A Passenger Plane Crashes in Southern China

China Eastern Airlines Boeing 737-800 crashed in the mountains of Southern China Monday morning as it speedily descended at low altitude. The airline sent a message to relatives connected with passengers in the plane. They do not know if there was anyone among the 132 passengers who survived the crash.

The Boeing 737 plane was seen hitting the Guangxi mountains where fire and smoke emitted in the landscape. Rain made it more difficult for rescuers to perform their mission in finding surviving passengers in the crash site. 1,000 firefighters and 100 local military members immediately rushed to the crashing site to enable safety operations. This crash has been one of the deadliest accidents since the 1990s, but the strong weathering of the rain and wind dampened the hopes of families and locals that there is a survivor out there in the plane crash,

The terrifying crash in Southern China is a reflection towards Boeing’s history of plane crashes in the past couple of years. Boeing was a well-respected air transportation manufacturer that transcended high technology from all over the world. When Boeing merged their company with McDonnell Douglas in 1997, the quality of the planes worsened because the mission of Boeing became profit-focused rather than safety-focused. In Downfall: The Case Against Boeing, Wall Street Journal reporter Andy Pasztor focused on the two brand-new 737 Max airplanes that crashed within a few weeks of each other. It is revealed that the pilots did not receive proper training for the MCAS system which pushed the nose of the plane down when it reached the dangers in elevating at a certain altitude. The MCAS system is made to stabilize the flight, but it came at the cost of hundreds of passengers whose families are still, to this date, making Boeing responsible for the loss of their loved ones.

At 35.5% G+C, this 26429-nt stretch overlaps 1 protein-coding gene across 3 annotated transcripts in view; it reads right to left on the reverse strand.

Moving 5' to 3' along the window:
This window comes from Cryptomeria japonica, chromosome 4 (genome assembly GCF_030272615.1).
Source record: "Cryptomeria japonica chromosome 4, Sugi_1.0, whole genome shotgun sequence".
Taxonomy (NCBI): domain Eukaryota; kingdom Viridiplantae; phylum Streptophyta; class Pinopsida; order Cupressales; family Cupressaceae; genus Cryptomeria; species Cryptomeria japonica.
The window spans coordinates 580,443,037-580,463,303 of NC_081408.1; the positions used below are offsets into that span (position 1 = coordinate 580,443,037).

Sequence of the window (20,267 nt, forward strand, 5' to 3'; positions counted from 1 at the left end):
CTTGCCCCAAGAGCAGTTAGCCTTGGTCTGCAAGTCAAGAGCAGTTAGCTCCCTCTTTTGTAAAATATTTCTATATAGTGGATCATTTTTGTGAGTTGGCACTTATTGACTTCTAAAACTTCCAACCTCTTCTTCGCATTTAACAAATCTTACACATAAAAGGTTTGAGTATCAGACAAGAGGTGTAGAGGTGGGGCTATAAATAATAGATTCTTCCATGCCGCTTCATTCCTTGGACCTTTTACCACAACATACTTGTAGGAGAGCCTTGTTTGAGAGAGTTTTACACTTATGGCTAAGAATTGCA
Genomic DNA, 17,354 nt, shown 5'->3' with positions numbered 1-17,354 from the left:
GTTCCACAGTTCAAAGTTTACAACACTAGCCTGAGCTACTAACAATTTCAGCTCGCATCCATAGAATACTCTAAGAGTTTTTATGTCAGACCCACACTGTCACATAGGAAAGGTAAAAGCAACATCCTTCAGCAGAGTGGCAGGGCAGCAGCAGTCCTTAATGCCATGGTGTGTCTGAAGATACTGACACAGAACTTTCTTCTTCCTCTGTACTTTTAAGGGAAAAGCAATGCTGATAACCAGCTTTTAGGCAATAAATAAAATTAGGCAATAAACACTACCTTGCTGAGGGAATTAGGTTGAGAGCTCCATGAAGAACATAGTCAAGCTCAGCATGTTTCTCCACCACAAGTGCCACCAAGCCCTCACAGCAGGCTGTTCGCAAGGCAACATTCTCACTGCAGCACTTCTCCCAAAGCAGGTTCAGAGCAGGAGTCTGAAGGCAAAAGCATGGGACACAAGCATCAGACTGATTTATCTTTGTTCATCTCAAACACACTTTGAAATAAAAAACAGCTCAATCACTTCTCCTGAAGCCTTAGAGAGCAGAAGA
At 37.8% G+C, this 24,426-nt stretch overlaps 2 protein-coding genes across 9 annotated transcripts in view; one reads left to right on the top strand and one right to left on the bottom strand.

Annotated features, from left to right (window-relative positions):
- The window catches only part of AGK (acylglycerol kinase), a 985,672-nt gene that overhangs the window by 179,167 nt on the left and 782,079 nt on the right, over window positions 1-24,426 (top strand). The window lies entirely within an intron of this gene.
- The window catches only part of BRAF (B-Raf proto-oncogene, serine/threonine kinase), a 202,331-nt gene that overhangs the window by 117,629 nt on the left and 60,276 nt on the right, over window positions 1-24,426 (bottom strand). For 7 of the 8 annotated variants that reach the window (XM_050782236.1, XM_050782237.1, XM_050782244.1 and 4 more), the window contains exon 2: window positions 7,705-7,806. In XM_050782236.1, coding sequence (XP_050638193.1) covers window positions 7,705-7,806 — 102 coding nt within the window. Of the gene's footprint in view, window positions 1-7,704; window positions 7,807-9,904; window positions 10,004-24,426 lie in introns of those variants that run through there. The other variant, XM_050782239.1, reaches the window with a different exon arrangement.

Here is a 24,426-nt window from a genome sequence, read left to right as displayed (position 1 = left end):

The new 737 Max airplanes stopped its services worldwide when the world had seen the lives it had taken in the aftermath of the crashes in Indonesia and Ethiopia. 20 months after the crash in Ethiopia, Boeing made multiple changes to their aircraft’s structure to bring back their focus on safety to their passengers and approved for service overseas. China waited a little longer to approve the service of the 737 Max airplane. Chinese airlines are making changes to Boeing’s airplanes before taking flight again.

At what further cost will Boeing need to make to shift its focus on the safety of their passengers over profit? As horrible as the events have unraveled in people’s eyes, relatives are left wondering if their loved ones are ever alive under the tattered debris.

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